Shoppin´ and changin,´ a dish for all seasons

Over abundance of orange blossom in Casa Rosada´s garden, before the winds came
Even though the clocks have long since gone forward, summer in the Algarve still seems further away than all the daylight already saved. This is an interim period controlled by the weather; winter vegetables are coming to an end and the new crops of vegetables are not up to maximum strength yet. Snow in the north of Portugal is keeping the winds coming down to the Algarve cold. Fortunately spring greens are beginning to appear, and the strawberries have been prolific but the affect of no rain in the last six months has taken its toll on fruit trees,the oranges have not developed to a size agreeable for supermarkets to buy, resulting in fruit farmers taking to the roadside verges to sell their oranges.Now the high winds are playing havoc with the blossom.Yesterday I bought strawberries in the market that were covered with white petals from the orange blossom that had fallen on them from the trees.The apricots look like they will be late and will we have cherries in May?- The cooks schedule and calendar is all over the shop.Seasonally I am unable to match up menus to what the diary recorded I was serving in the corresponding weeks last year.The kitchen has another problem to contend with- are there enough fish in the sea or are the boats overtrawling and catching specimens that are not fully bred? Is sustainable becoming a forgotten word.? It is too early for sardines but small sardines have been readily available in the market for some time now. So back in me kitchen what am I gonna do? I'm gonna fix that, thats what I'm gonna do.......
A curry, relying on pantry staples, may seem a little out of place for the time of year. It’s hearty and filling and doesn’t require any fresh produce at all,well very little, nor half the attention you would lavish on other dishes during these normally warmer months. What can I say, though? Sometimes we find ourselves craving something warm and spicy, and sometimes I just plain can’t be bothered with getting in the car and driving to the nearest curry house.We were spoilt for choice  back in East London but here in the good old Algarve curries, side dishes, naans and rice can eventually take their toll, on both wallet and waistline. Sometimes, we prefer to stay in and have something a bit simpler. This recipe is quick, delicious and healthy.Few dishes provide both the spring freshness and cooked-in flavour of a good green curry.  Thai Green curry is now one of the most popular curry dishes the world over and now is the time to start those herbs growing, and if you haven’t tried already, basil and coriander are good ones. Lemongrass is very easy to grow from a bought stalk on a windowsill, then plant outside in a sunny spot and keep watered. It tends to go crazy, so you end up with a lot to use, which is why this easy recipe for Thai Green Curry Paste is so handy. You can make up a big batch of it and keep in the fridge for 2-3 weeks, or store in small batches in the freezer for up to a year.
You then have a good base for a really quick Thai Green Curry. Just add a tin of coconut milk, some green beans, aubergines and some prawns or chicken and you’re done. Easy!-yes fantastically easy, it’s also made up entirely of things you’re likely to find in your kitchen cupboards at this time of year. I don’t think of it as any particular kind of curry-  Rather, it’s just a combination of ingredients and flavours that I like, and usually have lying around:Lemongrass coconut milk,cumin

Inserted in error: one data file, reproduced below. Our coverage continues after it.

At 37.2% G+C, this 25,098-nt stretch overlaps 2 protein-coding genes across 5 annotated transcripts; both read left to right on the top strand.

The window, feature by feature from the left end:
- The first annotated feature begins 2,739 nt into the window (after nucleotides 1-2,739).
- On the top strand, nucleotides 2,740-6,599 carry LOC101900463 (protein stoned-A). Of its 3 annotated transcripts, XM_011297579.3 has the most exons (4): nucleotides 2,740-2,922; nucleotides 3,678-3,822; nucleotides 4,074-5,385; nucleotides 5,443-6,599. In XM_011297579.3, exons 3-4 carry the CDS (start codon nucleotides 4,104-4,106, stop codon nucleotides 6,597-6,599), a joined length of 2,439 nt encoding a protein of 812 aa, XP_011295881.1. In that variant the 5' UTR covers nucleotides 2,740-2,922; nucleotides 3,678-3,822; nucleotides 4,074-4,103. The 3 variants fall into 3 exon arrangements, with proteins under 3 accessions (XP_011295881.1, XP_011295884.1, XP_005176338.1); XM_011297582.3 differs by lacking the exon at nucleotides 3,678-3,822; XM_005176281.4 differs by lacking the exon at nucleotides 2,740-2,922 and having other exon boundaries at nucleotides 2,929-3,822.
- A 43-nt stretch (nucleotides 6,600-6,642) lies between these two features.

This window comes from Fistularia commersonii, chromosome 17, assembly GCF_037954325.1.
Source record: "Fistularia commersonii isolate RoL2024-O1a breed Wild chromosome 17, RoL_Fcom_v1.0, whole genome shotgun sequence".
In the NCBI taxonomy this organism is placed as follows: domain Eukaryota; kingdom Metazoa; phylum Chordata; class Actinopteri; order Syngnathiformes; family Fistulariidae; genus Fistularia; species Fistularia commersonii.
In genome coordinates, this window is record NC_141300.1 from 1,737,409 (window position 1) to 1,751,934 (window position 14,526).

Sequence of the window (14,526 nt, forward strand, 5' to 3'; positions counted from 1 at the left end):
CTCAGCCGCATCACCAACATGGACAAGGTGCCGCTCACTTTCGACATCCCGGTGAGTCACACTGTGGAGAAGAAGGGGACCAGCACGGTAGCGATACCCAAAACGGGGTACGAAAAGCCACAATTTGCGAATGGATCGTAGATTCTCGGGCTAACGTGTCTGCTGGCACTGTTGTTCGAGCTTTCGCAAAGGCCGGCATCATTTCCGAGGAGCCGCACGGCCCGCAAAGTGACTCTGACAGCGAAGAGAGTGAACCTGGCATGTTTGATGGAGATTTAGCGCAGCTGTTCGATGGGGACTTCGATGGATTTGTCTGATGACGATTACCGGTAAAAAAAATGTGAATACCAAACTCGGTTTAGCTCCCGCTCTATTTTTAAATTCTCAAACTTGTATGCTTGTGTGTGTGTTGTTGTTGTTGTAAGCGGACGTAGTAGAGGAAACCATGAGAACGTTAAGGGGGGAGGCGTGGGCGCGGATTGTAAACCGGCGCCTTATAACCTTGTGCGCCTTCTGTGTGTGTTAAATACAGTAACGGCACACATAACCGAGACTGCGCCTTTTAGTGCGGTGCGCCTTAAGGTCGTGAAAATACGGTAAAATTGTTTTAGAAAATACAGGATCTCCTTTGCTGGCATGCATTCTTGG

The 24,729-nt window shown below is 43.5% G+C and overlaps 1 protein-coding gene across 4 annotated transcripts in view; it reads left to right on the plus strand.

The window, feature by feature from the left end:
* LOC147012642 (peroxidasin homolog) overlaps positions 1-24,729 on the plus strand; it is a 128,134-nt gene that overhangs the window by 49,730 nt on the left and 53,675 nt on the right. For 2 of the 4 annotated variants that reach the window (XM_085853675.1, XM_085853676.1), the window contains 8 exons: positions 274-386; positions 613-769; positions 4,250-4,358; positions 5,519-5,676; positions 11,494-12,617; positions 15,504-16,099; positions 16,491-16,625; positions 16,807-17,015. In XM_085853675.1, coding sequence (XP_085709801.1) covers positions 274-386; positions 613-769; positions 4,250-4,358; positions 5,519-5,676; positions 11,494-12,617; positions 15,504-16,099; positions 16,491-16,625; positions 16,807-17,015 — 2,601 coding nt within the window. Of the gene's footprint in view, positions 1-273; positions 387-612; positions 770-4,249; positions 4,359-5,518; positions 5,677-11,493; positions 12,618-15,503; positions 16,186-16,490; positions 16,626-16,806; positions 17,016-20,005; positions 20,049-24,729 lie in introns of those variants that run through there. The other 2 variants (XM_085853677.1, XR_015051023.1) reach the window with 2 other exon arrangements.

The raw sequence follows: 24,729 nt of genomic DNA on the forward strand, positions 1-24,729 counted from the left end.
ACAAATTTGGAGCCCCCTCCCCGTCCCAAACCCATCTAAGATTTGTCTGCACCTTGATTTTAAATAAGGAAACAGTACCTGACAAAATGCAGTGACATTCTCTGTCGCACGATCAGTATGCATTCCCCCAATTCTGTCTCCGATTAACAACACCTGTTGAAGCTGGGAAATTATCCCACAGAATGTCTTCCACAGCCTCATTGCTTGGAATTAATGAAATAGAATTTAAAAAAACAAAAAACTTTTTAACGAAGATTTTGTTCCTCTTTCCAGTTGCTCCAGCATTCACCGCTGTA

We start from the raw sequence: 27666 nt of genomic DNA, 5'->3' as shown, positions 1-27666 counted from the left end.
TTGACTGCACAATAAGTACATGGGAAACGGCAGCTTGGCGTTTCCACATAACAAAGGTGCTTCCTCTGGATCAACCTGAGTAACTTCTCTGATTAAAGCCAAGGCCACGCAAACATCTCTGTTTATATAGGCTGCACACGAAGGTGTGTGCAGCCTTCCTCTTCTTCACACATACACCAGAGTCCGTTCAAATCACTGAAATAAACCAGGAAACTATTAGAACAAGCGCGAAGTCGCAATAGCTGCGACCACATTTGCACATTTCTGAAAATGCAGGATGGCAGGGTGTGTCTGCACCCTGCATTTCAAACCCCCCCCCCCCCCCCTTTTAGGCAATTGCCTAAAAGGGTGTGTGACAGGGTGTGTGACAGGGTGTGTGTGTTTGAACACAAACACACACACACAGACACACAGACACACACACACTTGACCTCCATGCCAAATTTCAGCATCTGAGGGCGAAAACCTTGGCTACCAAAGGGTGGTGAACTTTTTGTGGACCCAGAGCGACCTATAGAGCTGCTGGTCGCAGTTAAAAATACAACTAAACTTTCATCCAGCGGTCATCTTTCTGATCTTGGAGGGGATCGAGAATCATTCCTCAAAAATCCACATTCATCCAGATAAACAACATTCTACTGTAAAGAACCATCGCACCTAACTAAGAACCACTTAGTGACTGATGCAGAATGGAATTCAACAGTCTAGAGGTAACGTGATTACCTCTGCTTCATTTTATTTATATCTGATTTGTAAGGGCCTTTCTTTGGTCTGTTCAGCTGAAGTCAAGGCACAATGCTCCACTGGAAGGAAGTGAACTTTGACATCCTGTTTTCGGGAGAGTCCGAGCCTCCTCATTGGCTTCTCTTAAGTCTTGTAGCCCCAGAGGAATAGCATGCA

It certainly doesn’t disappoint for its possible lack of authenticity, though,but  I defy any curry lover not to love this dish. It’s not heavy; the fresh ginger and coriander keep things bright and vibrant.

Thai Green Curry Paste – (Nam Prik Gaeng Khiaw Waan)
Gaeng Kiaw Waan Neua literally means “Sweet Green Curry’ but if you like a little more spice in your curry then simply increase the amount of fresh green chillies.


6 medium hot green chillies about 5cm/2in long de-seeded and chopped
2 stalks of lemongrass chopped finely
2 tablspoons of coriander leaves
1 teaspoon ground cumin
2.5cm/1in knob of fresh ginger root
2 shallots finely chopped
1 teaspoon coriander seeds
3 cloves garlic
1 teaspoon black peppercorns
1 teaspoon chopped lime zest
1 teaspoon shrimp paste(optional)

200ml coconut cream
2 tablespoons of the prepared curry paste( keep the rest in the fridge)
4 large green chillies seeded and cut in thin strips lengthwise
2 tablespoons nam pla ( thai fish sauce )
2 heaped teaspoons muscavado sugar
200ml coconut milk
4 kaffir lime laves torn
400g raw king prawns,shelled and cleaned or 400g chicken breast thickly sliced
3 tablespoons of tiny green pea aubergines or 200g aubergine,diced
handful of coriander leaves
handful of holy basil leaves

steamed jasmine or basmati rice
Saute 2 tablespoons of ground nut oil in a frying pan and add the aubergine and allow them to soften and colour (about 10minutes)Scoop the aubergines out onto adish and set aside.

Heat the coconut cream in another larger frying pan until the oil begins to separate.Add the curry paste and fry until fragrant.Add the chillies,fish sauce and sugar, stir to combine and then pour in the coconut milk and add the kaffir lime leaves.Bring to a simmer and cook for a few minutes.Add the prawns and aubergine and simmer until the prawns have changed colour and are just cooked.Stir through the coriander and basil leaves and serve the curry with the rice


    1. I'm one of those people with a sensitivity to coriander - it has taken me years to learn to love it but now that I do . . . and I love your paste recipe as it isn't as sweet as some of the commercial ones. I will let you know how I get on.

      BTW cheers for the tip on growing lemongrass :)


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